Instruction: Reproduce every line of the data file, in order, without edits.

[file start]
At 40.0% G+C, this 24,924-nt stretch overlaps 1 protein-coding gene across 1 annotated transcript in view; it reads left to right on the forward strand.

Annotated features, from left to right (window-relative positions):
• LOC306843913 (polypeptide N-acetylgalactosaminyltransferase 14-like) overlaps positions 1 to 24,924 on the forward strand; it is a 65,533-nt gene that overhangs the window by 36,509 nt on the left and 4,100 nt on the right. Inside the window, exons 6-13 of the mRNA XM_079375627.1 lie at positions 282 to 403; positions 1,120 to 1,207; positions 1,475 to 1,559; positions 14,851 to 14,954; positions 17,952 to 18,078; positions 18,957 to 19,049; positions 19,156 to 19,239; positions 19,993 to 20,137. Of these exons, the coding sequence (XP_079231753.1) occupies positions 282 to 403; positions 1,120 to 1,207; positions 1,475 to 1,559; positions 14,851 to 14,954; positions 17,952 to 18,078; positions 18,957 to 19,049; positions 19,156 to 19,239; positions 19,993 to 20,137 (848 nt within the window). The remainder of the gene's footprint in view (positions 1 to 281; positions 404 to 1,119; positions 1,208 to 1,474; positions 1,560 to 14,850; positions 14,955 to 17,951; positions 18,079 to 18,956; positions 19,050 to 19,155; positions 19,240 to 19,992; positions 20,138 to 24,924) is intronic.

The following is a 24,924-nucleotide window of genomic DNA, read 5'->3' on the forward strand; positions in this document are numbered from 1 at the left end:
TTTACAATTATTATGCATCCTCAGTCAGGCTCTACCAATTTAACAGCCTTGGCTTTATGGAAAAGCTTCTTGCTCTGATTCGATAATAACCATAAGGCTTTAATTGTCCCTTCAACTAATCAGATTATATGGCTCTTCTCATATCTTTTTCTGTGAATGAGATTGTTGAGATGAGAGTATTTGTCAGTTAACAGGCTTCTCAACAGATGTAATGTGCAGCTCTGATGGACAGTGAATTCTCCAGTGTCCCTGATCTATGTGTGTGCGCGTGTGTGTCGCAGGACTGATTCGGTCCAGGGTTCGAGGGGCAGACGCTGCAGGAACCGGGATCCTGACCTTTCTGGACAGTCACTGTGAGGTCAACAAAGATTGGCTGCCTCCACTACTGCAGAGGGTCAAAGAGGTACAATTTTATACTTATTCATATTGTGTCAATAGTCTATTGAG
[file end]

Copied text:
At 40.0% G+C, this 24,924-nt stretch overlaps 1 protein-coding gene across 1 annotated transcript in view; it reads left to right on the forward strand.

Annotated features, from left to right (window-relative positions):
• LOC306843913 (polypeptide N-acetylgalactosaminyltransferase 14-like) overlaps positions 1 to 24,924 on the forward strand; it is a 65,533-nt gene that overhangs the window by 36,509 nt on the left and 4,100 nt on the right. Inside the window, exons 6-13 of the mRNA XM_079375627.1 lie at positions 282 to 403; positions 1,120 to 1,207; positions 1,475 to 1,559; positions 14,851 to 14,954; positions 17,952 to 18,078; positions 18,957 to 19,049; positions 19,156 to 19,239; positions 19,993 to 20,137. Of these exons, the coding sequence (XP_079231753.1) occupies positions 282 to 403; positions 1,120 to 1,207; positions 1,475 to 1,559; positions 14,851 to 14,954; positions 17,952 to 18,078; positions 18,957 to 19,049; positions 19,156 to 19,239; positions 19,993 to 20,137 (848 nt within the window). The remainder of the gene's footprint in view (positions 1 to 281; positions 404 to 1,119; positions 1,208 to 1,474; positions 1,560 to 14,850; positions 14,955 to 17,951; positions 18,079 to 18,956; positions 19,050 to 19,155; positions 19,240 to 19,992; positions 20,138 to 24,924) is intronic.

The following is a 24,924-nucleotide window of genomic DNA, read 5'->3' on the forward strand; positions in this document are numbered from 1 at the left end:
TTTACAATTATTATGCATCCTCAGTCAGGCTCTACCAATTTAACAGCCTTGGCTTTATGGAAAAGCTTCTTGCTCTGATTCGATAATAACCATAAGGCTTTAATTGTCCCTTCAACTAATCAGATTATATGGCTCTTCTCATATCTTTTTCTGTGAATGAGATTGTTGAGATGAGAGTATTTGTCAGTTAACAGGCTTCTCAACAGATGTAATGTGCAGCTCTGATGGACAGTGAATTCTCCAGTGTCCCTGATCTATGTGTGTGCGCGTGTGTGTCGCAGGACTGATTCGGTCCAGGGTTCGAGGGGCAGACGCTGCAGGAACCGGGATCCTGACCTTTCTGGACAGTCACTGTGAGGTCAACAAAGATTGGCTGCCTCCACTACTGCAGAGGGTCAAAGAGGTACAATTTTATACTTATTCATATTGTGTCAATAGTCTATTGAG